Monday, January 9, 2017

Books for Self-Improvement

The New Year is a time when many people try to better themselves, and I am no exception. I also am a sucker for self-help books, even though many are heavy on rhetoric and light on practical advice. The following books have all helped me—although some are not necessarily found in the self-help section. Whether you resolve to become healthier, work harder, or develop your interpersonal skills, the Peter White Public Library has something for you!

Year of No Sugar (2014) by Eve Schaub
If you, like me, have just gotten off a Christmas cookie binge, here is a timely memoir about a family who decided to give up added sugar for an entire year. This book describes sugar’s effect on the body, explains its ubiquity in the food we eat, and makes a compelling case to monitor our consumption of it—while remaining primarily a personal story about a family. Schaub is naturally funny, and the fact that she is a blogger rather than a scientist means that the book never descends into esoteric jargon. She does not sugar-coat her year spent baking her own bread and turning down free cookies, but she at least makes her sacrifices seem worthwhile. The memoir also contains recipes she makes throughout her year (both sugar-free and sugar-laden ones, in case you finish it and want to indulge anyway).

Grit: The Power of Passion and Perseverance (2016) by Angela Duckworth
Whether you endeavor to work harder or instill this virtue in your children, you might want to listen to Angela Duckworth. She was recently awarded a MacArthur Fellowship for her research studying grit, a trait she defines as a blend of passion and motivation. Duckworth sought to dispel the myth that genius is inborn, and she instead observed people who mastered skills over long periods of time, even if they started with very little talent. She studied subjects’ behavioral habits as well as environmental factors that facilitated their success. This book is a discussion of her findings, dissecting what it means to “work hard” and detailing exactly which kinds of work foster improvement the most. Duckworth combines research with anecdotes about everyone from West Point cadets to successful comedians.

Big Magic: Creative Living Beyond Fear (2015) by Elizabeth Gilbert
I was initially skeptical about reading a book about creative arts with the word “magic” in the title. And sure enough, there’s a lot of discussion of ethereal muses in this book. But Gilbert is also a workhorse, and she will teach you new ways to conceptualize your creative endeavors—namely, to just sit down and work on them. Gilbert believes we’re all meant to be creative, and her book guides readers through all the fears that come with creating—including fear of not being able to follow up a huge success, which Gilbert experienced after writing Eat Pray Love. Big Magic alternates between advice and personal stories, and while it gets a bit spiritual at times, it is grounded in the wisdom that has made Gilbert a bestseller many times over.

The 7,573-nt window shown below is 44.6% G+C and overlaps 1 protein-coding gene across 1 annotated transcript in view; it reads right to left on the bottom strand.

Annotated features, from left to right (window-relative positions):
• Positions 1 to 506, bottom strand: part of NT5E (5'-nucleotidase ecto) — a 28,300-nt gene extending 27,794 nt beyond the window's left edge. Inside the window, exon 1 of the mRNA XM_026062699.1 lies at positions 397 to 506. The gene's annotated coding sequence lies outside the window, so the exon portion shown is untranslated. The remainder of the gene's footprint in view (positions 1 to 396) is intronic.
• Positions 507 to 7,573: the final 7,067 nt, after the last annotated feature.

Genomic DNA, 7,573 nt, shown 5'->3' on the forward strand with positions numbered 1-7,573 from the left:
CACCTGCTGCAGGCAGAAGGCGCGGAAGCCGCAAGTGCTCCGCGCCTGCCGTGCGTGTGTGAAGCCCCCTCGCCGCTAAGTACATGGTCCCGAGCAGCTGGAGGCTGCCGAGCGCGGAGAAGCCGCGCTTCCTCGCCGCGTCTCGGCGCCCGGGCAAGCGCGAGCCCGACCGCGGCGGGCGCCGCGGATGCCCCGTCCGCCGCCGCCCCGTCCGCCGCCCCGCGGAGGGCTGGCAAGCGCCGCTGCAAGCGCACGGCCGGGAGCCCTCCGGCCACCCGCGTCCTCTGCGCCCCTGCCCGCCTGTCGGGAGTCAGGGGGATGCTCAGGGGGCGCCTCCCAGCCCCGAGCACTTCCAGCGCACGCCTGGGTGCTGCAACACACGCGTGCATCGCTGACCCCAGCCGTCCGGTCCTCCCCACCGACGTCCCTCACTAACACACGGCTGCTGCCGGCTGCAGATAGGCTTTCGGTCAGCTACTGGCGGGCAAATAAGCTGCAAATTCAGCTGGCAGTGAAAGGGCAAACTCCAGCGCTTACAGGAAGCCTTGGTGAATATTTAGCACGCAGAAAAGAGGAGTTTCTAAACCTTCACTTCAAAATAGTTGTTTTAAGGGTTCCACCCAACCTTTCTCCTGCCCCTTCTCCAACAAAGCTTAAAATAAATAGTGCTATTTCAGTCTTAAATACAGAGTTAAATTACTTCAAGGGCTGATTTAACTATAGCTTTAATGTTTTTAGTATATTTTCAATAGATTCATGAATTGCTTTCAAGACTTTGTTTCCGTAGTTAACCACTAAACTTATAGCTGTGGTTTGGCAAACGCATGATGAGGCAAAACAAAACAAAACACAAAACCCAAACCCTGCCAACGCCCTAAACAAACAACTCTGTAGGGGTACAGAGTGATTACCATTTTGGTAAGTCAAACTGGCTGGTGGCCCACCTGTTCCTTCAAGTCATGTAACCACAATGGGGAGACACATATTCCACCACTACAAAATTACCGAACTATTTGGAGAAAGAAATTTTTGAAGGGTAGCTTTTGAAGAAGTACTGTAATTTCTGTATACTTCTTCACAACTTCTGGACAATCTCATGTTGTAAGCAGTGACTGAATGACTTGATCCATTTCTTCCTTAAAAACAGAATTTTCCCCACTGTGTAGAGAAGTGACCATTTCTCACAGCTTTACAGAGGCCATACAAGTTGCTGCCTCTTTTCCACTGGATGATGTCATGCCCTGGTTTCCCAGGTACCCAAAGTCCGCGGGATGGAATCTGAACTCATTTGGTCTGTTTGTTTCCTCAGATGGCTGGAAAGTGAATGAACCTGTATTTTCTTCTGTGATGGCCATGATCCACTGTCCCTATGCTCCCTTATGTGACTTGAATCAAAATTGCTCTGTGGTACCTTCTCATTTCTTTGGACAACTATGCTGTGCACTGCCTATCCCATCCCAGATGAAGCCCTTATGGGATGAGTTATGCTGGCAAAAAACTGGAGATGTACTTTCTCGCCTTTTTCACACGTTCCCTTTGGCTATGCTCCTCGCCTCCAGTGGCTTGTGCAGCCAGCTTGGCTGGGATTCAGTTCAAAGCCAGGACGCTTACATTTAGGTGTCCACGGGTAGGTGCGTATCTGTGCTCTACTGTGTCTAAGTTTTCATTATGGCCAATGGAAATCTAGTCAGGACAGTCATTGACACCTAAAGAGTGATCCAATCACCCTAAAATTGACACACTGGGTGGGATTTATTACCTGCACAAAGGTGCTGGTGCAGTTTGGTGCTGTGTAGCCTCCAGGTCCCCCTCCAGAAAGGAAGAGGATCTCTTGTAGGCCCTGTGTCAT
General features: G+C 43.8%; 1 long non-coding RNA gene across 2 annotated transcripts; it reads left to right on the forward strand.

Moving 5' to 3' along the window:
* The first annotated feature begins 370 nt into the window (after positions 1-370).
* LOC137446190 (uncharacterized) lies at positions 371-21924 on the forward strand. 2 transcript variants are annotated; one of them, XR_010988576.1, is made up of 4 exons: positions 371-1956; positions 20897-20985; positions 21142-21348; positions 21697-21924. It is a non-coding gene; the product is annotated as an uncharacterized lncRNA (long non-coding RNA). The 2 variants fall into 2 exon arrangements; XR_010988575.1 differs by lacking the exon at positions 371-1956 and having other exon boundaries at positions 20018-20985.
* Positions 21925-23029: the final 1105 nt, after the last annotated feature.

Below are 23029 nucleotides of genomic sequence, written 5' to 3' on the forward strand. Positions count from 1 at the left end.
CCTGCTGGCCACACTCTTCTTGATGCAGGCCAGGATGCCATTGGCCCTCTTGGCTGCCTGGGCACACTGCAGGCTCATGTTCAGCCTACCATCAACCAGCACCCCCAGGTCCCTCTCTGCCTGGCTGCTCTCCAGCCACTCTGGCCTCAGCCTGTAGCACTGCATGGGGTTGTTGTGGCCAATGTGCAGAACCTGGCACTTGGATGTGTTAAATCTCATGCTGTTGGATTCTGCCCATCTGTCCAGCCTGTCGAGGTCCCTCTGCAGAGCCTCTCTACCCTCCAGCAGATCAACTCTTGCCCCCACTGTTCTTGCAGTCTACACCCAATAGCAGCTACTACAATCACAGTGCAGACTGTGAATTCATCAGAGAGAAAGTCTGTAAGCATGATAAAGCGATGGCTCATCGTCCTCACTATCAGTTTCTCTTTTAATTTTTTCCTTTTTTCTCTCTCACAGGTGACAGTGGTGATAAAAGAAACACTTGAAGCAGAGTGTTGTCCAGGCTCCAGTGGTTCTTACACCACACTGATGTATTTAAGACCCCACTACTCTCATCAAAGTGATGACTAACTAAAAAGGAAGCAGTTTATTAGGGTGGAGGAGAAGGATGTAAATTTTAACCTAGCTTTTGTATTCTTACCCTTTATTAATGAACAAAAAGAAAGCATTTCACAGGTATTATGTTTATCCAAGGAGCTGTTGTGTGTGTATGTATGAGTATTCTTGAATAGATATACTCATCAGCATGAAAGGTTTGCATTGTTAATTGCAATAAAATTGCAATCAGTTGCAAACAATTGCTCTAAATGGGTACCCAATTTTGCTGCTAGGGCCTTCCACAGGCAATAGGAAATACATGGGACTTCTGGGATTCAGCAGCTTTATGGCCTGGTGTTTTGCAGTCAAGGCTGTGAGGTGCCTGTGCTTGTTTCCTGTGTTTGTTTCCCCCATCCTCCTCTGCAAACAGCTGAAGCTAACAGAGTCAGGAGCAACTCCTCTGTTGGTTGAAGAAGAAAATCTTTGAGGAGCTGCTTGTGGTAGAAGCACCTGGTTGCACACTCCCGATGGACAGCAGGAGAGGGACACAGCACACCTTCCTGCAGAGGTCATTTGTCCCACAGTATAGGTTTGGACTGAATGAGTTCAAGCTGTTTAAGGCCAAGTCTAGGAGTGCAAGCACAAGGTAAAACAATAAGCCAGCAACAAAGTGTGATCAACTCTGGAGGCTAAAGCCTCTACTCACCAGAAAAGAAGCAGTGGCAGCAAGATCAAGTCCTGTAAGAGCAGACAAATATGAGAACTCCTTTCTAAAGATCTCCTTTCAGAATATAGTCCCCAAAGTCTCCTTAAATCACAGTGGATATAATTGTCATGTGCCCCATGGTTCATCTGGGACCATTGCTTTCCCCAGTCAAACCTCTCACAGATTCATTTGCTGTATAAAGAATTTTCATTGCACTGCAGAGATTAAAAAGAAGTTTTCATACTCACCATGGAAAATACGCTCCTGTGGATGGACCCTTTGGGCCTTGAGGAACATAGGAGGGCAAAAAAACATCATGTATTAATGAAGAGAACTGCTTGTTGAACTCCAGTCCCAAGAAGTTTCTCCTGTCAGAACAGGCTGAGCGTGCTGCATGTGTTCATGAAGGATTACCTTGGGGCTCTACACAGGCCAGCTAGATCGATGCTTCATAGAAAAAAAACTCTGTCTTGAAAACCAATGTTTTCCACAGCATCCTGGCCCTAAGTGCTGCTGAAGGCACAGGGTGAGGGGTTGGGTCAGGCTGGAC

Between the World and Me (2015) by Ta-Nehisi Coates
If you seek to understand others amidst our current national discord, read this book. It has won several awards, including the National Book Award. The book takes the form of a letter that Coates wrote to his fifteen-year-old son following the verdict of the Michael Brown shooting. At only 176 pages, it is a poignant portrayal of Coates’s experience as a black man in America. Coates defines and condemns racism with unprecedented precision, going far beyond the platitudes that permeate current discourse. Between the World and Me is the walk in another person’s shoes that we’ve needed. And to top it all off, it’s full of downright beautiful writing; in fact, it’s my favorite book I read last year.

Tiny Beautiful Things (2012) by Cheryl Strayed
This book is for anyone who wants to, simply put, become a better person. It is a collection of articles from an advice column titled “Dear Sugar,” which Cheryl Strayed of Wild fame initially wrote for The Rumpus. She advises on everything from high school drama to the crippling grief following the loss of loved ones, often relating others’ problems to her own chaotic and tragic life experiences. Letter writers sometimes confess horrible secrets, but Strayed never becomes judgmental, nor does she restrict herself to advice-column conventions. Her replies are sometimes ten pages long, and her ability to segue from lengthy anecdotes into pointed messages is admirable. Ultimately, even when she gives tough love, she never forgets that on the other end of each letter is a real person. Reading the book can help you realize how much worse it could be, as well as how to persevere even if it does get worse.

--Ben Kinney, Youth Services Assistant

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